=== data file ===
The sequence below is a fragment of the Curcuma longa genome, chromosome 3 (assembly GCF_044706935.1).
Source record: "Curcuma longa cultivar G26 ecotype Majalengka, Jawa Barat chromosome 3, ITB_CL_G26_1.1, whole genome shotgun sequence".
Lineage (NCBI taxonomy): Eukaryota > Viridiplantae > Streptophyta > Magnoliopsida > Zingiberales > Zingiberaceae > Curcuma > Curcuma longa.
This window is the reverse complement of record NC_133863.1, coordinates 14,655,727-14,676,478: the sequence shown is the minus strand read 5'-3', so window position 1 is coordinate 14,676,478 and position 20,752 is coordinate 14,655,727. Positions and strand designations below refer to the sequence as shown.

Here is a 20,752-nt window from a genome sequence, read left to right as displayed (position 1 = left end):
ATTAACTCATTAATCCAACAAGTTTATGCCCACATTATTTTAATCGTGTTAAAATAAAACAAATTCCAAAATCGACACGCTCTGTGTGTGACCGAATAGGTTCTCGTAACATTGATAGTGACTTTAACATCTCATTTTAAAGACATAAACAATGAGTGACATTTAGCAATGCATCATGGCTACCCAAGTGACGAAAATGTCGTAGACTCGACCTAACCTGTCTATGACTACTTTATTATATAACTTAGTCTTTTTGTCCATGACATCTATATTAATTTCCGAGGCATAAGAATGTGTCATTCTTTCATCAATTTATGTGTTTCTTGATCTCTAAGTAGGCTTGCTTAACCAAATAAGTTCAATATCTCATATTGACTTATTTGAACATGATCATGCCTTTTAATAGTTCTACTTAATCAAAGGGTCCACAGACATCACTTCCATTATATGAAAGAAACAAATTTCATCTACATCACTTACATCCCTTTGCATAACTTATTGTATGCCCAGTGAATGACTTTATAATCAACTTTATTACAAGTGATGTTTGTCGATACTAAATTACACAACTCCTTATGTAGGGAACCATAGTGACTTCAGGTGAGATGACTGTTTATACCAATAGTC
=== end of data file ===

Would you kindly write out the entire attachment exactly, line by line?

The sequence below is a fragment of the Curcuma longa genome, chromosome 3 (assembly GCF_044706935.1).
Source record: "Curcuma longa cultivar G26 ecotype Majalengka, Jawa Barat chromosome 3, ITB_CL_G26_1.1, whole genome shotgun sequence".
Lineage (NCBI taxonomy): Eukaryota > Viridiplantae > Streptophyta > Magnoliopsida > Zingiberales > Zingiberaceae > Curcuma > Curcuma longa.
This window is the reverse complement of record NC_133863.1, coordinates 14,655,727-14,676,478: the sequence shown is the minus strand read 5'-3', so window position 1 is coordinate 14,676,478 and position 20,752 is coordinate 14,655,727. Positions and strand designations below refer to the sequence as shown.

Here is a 20,752-nt window from a genome sequence, read left to right as displayed (position 1 = left end):
ATTAACTCATTAATCCAACAAGTTTATGCCCACATTATTTTAATCGTGTTAAAATAAAACAAATTCCAAAATCGACACGCTCTGTGTGTGACCGAATAGGTTCTCGTAACATTGATAGTGACTTTAACATCTCATTTTAAAGACATAAACAATGAGTGACATTTAGCAATGCATCATGGCTACCCAAGTGACGAAAATGTCGTAGACTCGACCTAACCTGTCTATGACTACTTTATTATATAACTTAGTCTTTTTGTCCATGACATCTATATTAATTTCCGAGGCATAAGAATGTGTCATTCTTTCATCAATTTATGTGTTTCTTGATCTCTAAGTAGGCTTGCTTAACCAAATAAGTTCAATATCTCATATTGACTTATTTGAACATGATCATGCCTTTTAATAGTTCTACTTAATCAAAGGGTCCACAGACATCACTTCCATTATATGAAAGAAACAAATTTCATCTACATCACTTACATCCCTTTGCATAACTTATTGTATGCCCAGTGAATGACTTTATAATCAACTTTATTACAAGTGATGTTTGTCGATACTAAATTACACAACTCCTTATGTAGGGAACCATAGTGACTTCAGGTGAGATGACTGTTTATACCAATAGTC